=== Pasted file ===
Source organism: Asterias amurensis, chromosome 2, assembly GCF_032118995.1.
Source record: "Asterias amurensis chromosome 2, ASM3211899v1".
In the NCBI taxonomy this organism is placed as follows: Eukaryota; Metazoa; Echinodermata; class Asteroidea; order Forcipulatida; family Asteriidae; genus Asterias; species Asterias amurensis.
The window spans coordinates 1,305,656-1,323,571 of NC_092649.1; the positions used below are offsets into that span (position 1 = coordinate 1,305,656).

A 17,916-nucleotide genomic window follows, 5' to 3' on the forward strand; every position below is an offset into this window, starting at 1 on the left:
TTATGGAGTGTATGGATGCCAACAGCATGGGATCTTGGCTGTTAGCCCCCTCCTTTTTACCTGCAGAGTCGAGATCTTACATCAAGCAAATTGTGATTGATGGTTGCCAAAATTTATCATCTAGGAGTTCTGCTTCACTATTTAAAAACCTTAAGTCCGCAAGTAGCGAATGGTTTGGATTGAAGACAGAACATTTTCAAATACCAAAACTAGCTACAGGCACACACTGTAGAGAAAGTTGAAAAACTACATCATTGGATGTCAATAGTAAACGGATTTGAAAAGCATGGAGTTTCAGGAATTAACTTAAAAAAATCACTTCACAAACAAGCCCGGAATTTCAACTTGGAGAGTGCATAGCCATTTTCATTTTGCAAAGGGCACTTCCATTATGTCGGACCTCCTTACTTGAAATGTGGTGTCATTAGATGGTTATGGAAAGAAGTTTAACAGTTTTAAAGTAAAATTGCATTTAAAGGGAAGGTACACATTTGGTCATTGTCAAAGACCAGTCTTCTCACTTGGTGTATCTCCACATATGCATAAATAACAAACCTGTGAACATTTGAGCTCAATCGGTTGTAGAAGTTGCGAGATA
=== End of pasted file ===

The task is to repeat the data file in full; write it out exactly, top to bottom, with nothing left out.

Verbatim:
Source organism: Asterias amurensis, chromosome 2, assembly GCF_032118995.1.
Source record: "Asterias amurensis chromosome 2, ASM3211899v1".
In the NCBI taxonomy this organism is placed as follows: Eukaryota; Metazoa; Echinodermata; class Asteroidea; order Forcipulatida; family Asteriidae; genus Asterias; species Asterias amurensis.
The window spans coordinates 1,305,656-1,323,571 of NC_092649.1; the positions used below are offsets into that span (position 1 = coordinate 1,305,656).

A 17,916-nucleotide genomic window follows, 5' to 3' on the forward strand; every position below is an offset into this window, starting at 1 on the left:
TTATGGAGTGTATGGATGCCAACAGCATGGGATCTTGGCTGTTAGCCCCCTCCTTTTTACCTGCAGAGTCGAGATCTTACATCAAGCAAATTGTGATTGATGGTTGCCAAAATTTATCATCTAGGAGTTCTGCTTCACTATTTAAAAACCTTAAGTCCGCAAGTAGCGAATGGTTTGGATTGAAGACAGAACATTTTCAAATACCAAAACTAGCTACAGGCACACACTGTAGAGAAAGTTGAAAAACTACATCATTGGATGTCAATAGTAAACGGATTTGAAAAGCATGGAGTTTCAGGAATTAACTTAAAAAAATCACTTCACAAACAAGCCCGGAATTTCAACTTGGAGAGTGCATAGCCATTTTCATTTTGCAAAGGGCACTTCCATTATGTCGGACCTCCTTACTTGAAATGTGGTGTCATTAGATGGTTATGGAAAGAAGTTTAACAGTTTTAAAGTAAAATTGCATTTAAAGGGAAGGTACACATTTGGTCATTGTCAAAGACCAGTCTTCTCACTTGGTGTATCTCCACATATGCATAAATAACAAACCTGTGAACATTTGAGCTCAATCGGTTGTAGAAGTTGCGAGATA